1 Top TSX Renewables Stock for ESG Investors

ESG investing has driven renewable power stocks like Boralex (TSX:BLX) to all-time highs this year! Here’s why the party may not be over for these stocks.

| More on:
green energy

Image source: Getty Images

The rise of Environmental, Social, and Governance (ESG) investing has brought renewable energy stocks to the forefront. Capital inflows into this sector remain strong, and the growth trajectory for these stocks appears to be robust.

Whether the momentum underpinning these stocks is sustainable is another story. Indeed, some investors may be worried about the heightened valuations in this sector. In this article, I’m going to discuss why Boralex (TSX:BLX) is a great way to play ESG.

Long-term potential of renewables strong

Boralex is a company with a well-diversified renewable power portfolio that spans North America and Europe. Most of the company’s earnings are generated outside Canada, making this a great stock for those with too much domestic exposure. I think the diversification argument for owning this stock is strong. Many Canadian investors are heavily exposed to “dirty” energy options. Adding some exposure to companies like Boralex adds some growth and diversification to investors’ energy-related exposure.

Boralex is among the companies I think are best positioned to take advantage of incredible growth in renewable energy demand over the coming decades. This is a company with the majority of its revenues tied to long-term power-purchase agreements. These agreements have an average life of more than a decade. Indeed, growth investors banking on increased demand for Boralex’s output are positioned well with this stock.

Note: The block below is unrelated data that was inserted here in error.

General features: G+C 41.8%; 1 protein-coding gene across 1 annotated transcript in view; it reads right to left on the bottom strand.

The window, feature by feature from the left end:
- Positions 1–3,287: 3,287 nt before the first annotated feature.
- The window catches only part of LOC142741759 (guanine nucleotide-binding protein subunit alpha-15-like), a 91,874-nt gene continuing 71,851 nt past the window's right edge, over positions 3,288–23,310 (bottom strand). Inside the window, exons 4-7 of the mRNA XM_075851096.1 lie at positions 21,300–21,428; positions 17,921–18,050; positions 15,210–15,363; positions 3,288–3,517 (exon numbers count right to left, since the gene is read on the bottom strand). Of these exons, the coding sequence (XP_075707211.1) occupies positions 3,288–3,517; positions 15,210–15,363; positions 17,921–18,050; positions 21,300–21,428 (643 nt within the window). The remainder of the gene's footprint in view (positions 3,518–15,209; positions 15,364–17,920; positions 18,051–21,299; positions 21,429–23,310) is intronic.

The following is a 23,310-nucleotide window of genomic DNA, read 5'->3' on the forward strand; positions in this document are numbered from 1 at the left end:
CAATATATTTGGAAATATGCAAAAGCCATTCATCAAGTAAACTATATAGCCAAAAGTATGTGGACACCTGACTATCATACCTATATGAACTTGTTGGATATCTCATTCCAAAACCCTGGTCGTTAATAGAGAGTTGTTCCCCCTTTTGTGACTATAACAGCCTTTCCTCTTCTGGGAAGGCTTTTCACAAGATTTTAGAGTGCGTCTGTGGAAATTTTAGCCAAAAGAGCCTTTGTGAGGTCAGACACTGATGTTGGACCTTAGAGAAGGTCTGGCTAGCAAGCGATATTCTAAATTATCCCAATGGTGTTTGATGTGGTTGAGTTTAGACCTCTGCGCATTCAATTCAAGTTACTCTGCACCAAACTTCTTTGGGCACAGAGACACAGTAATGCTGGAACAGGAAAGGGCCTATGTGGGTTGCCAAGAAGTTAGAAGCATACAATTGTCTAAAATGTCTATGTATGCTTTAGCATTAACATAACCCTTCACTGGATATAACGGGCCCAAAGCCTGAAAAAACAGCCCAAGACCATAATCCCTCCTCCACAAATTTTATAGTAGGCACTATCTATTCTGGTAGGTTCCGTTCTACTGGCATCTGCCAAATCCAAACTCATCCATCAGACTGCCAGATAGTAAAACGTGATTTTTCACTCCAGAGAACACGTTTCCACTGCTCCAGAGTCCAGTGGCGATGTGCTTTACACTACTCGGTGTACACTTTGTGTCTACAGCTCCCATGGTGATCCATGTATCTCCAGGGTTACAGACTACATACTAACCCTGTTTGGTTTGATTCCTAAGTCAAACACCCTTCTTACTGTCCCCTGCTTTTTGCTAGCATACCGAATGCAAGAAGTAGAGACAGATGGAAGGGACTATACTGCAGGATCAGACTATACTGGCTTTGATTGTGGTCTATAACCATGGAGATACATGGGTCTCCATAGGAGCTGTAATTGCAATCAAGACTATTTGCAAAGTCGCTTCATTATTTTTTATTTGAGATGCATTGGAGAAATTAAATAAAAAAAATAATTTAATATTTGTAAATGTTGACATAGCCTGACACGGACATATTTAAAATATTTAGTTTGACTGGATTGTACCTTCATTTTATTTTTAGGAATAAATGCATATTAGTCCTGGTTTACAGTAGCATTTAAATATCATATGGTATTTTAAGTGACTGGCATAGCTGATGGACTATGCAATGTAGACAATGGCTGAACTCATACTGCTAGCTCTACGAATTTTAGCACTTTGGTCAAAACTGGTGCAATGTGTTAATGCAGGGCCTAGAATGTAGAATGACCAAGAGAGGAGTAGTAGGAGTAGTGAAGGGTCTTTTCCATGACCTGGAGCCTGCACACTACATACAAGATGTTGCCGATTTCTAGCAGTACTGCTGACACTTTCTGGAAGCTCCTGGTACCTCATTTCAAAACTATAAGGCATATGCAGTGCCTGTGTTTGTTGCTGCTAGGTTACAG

Fundamentals look strong

As pointed out by fellow Fool contributor Nikhil Kumar, Boralex has some pretty decent fundamentals. He wrote: “The company has a price to earnings ratio of 80.65, a price-to-book ratio of 5.55, a dividend yield of 1.25% and a market capitalization of $5.42 billion. Debt is prudently managed at Boralex, as evidenced by a debt to equity ratio of 3.20. The company has excellent performance metrics with an operating margin of 31.39% and a return on equity of 0.81%.”

Indeed, I think the operating margins are the key thing to note here. This is not a cheap stock from a valuation perspective. However, these kinds of margins are not easily obtainable in the energy sector, broadly speaking.

Bottom line

I think the shift in power in the U.S. we saw recently with the Democratic sweep adds another layer to renewable power plays like Boralex. Indeed, demand for green energy is expected to skyrocket in the years to come. Therefore, I think Boralex’s positioning with a focus on the U.S. and Europe are key factors investors ought to consider.

Boralex is still a relatively small-cap company, with a market capitalization of around $5 billion. Therefore, I see tremendous room for continued stock price appreciation, if investors continue to believe in the power of the growth in renewable energy in the coming decades.

This article represents the opinion of the writer, who may disagree with the “official” recommendation position of a Motley Fool premium service or advisor. We’re Motley! Questioning an investing thesis — even one of our own — helps us all think critically about investing and make decisions that help us become smarter, happier, and richer, so we sometimes publish articles that may not be in line with recommendations, rankings or other content.

Fool contributor Chris MacDonald has no position in any of the stocks mentioned. The Motley Fool recommends BORALEX INC.

More on Investing